Jeff Brantley made an interesting point during the Reds broadcast Tuesday night about the impact of signing David Hernandez and Jarred Hughes to stabilize the bullpen.
Would bringing in two veterans have the same effect on the starting rotation?
The former Reds closer thinks so, and obviously his opinion carries some weight given his experience and knowledge of the craft — not to mention clubhouse dynamics.
I was not an advocate of signing anyone in the winter because I wanted to see what the young guys can do, but maybe I was wrong.
I’m a fan of upside and believe raw talent usually wins out in the end, but at some point you have to be able to get outs no matter how talented you are.
Brantley went on to say young players learn better from veteran players than from coaches because they are peers and spend more time together. He also threw some shade at Homer Bailey, saying the team needs veterans who actually communicate with the young guys to help them along.
Of course it’s easier to say they needed those veterans now since the first two months were such a disaster.
Pretty much anything would have been better, right?
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Even if the starting pitching had been decent from the start, they would be below .500 at this point thanks to the slow start for so many at the plate (since reversed) and the ongoing putrid defense and base running.
Also there is the possibility that even if veterans stabilized the rotation and helped the club get back to .500, that’s all the farther they would be able to get without more premium arms in place.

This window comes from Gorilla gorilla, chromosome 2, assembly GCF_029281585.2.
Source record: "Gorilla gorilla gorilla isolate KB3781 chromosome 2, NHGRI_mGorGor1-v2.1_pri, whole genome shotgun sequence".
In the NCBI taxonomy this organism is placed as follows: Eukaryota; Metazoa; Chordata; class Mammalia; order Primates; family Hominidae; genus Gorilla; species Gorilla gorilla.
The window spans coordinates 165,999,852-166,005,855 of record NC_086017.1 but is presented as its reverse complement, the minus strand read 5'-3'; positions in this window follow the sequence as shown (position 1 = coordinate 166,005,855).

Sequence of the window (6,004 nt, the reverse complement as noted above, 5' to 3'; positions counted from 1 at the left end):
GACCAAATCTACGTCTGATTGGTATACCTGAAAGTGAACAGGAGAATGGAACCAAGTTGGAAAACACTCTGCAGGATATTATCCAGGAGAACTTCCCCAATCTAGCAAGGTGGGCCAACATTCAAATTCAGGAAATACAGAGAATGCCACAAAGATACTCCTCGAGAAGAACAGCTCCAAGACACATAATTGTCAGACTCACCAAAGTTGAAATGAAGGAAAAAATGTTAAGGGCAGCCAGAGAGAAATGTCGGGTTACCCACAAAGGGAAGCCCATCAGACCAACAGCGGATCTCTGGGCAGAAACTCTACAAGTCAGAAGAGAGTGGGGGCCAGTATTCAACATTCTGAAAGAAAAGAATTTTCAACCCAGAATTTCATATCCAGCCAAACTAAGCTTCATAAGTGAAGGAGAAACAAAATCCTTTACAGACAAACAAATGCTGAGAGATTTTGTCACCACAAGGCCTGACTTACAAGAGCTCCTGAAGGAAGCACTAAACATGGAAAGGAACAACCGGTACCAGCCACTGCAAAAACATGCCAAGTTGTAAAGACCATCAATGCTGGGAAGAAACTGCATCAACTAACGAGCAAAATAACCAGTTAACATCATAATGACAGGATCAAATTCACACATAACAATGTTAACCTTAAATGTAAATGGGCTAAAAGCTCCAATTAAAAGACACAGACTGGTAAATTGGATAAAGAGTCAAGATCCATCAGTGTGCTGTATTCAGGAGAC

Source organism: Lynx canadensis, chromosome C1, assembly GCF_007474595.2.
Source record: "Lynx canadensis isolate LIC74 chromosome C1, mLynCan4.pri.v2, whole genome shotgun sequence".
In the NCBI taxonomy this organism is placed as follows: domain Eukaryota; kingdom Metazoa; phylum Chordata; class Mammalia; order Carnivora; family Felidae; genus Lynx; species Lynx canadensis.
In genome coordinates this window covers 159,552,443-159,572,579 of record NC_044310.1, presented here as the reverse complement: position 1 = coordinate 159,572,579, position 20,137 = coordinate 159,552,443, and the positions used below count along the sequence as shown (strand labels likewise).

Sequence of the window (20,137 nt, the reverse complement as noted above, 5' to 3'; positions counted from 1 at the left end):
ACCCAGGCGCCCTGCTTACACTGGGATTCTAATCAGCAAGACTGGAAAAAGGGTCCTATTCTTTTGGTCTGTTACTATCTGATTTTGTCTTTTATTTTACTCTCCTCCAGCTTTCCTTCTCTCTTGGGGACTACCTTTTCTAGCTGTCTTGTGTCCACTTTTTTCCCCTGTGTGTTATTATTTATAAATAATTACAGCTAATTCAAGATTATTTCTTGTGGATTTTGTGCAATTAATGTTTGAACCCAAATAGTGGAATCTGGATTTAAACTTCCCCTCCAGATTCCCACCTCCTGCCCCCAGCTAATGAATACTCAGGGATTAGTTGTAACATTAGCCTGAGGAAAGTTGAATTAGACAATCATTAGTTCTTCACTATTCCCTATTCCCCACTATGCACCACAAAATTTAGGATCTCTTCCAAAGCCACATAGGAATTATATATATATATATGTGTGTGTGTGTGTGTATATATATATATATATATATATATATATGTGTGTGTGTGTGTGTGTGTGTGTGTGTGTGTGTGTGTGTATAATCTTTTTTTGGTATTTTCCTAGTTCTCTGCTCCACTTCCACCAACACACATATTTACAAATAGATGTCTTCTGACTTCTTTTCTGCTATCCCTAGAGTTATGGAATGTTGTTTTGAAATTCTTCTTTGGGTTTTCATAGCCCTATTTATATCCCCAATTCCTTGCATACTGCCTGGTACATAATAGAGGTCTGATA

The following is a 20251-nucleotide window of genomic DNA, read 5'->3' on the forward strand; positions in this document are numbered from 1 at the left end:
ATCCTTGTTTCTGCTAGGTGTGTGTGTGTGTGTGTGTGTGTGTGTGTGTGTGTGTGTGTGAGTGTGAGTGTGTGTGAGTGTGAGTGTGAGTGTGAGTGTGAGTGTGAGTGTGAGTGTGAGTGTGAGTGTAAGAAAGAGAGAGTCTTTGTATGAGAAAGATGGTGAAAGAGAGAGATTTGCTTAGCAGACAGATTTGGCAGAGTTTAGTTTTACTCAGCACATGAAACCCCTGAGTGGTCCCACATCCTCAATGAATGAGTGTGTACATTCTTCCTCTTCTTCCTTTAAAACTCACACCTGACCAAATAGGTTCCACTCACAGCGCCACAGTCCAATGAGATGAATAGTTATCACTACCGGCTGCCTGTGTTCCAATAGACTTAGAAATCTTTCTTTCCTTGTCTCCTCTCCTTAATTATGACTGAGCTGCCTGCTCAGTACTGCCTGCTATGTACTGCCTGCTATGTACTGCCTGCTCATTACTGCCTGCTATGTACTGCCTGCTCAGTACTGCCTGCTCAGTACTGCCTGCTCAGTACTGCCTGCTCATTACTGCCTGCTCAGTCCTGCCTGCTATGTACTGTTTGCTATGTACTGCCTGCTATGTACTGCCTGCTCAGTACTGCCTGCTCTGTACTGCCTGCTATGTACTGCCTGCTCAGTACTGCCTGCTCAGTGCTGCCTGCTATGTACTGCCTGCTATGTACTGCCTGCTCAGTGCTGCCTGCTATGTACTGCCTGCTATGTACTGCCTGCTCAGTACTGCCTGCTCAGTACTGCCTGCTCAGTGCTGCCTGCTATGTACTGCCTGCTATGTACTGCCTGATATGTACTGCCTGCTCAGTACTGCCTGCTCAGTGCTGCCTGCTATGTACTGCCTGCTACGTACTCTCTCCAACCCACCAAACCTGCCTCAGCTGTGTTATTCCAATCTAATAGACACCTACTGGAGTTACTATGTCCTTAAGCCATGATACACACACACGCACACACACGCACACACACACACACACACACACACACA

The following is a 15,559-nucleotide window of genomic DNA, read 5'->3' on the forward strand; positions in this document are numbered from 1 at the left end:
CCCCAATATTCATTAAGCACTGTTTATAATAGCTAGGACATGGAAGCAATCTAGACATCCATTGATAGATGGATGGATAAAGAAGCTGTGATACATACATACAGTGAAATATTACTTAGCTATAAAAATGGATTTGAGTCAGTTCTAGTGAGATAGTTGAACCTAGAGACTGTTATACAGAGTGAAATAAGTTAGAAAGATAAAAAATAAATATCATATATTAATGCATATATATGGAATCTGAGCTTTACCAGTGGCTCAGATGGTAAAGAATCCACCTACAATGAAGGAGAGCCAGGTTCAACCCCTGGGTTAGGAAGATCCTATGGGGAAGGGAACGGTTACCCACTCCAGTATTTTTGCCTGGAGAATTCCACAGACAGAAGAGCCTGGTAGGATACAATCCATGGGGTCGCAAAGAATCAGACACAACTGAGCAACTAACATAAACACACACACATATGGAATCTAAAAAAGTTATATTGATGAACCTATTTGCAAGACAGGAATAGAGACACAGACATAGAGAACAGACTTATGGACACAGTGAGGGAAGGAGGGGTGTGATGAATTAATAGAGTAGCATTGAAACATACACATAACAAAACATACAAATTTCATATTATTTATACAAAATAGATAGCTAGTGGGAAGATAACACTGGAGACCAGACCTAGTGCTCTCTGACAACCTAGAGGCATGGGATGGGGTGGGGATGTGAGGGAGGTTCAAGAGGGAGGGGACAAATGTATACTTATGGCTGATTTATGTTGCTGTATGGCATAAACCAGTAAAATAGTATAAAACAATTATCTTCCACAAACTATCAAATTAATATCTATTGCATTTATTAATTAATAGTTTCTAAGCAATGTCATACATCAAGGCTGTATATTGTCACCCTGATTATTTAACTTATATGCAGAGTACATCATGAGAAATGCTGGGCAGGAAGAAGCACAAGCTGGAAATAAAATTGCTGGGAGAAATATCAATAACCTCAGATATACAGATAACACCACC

There’s no one way to build a contender, but it’s interesting stuff to think about.
That discussion between Brantley and Thom Brennaman came from a conversation about the potential trade value of Hernandez and Hughes.
The more I think about it, I would keep those guys unless I was offered something really phenomenal - like another Luis Castillo-type talent, not just a potential regular but someone with real star potential.
Maybe that comes along. I tend to doubt it.
At some point, the rebuild has to stop.
Even the World Series champions need to open always to ways to improve the club, but you also can’t be constantly tearing down over here while building over there.
Ask the Pirates how that worked out in the post-Barry Bonds years.
It’s become clear not all fans get the necessity of tearing down to rebuild, especially for a small-market team, and some painful decisions are always going to have to be made.
However, at some point more of an investment has to be made at the major-league level to give fans something to believe in — and in this case to avoid again having a terrible bullpen if/when the starters finally come around.
The best PR strategy is always to win.
The best way to get good for a long time is to be bad for a little while, but every fan base has its limits.
Reds fans seem to be understandably near, if not beyond, theirs, so it’s time to make some moves based on the present.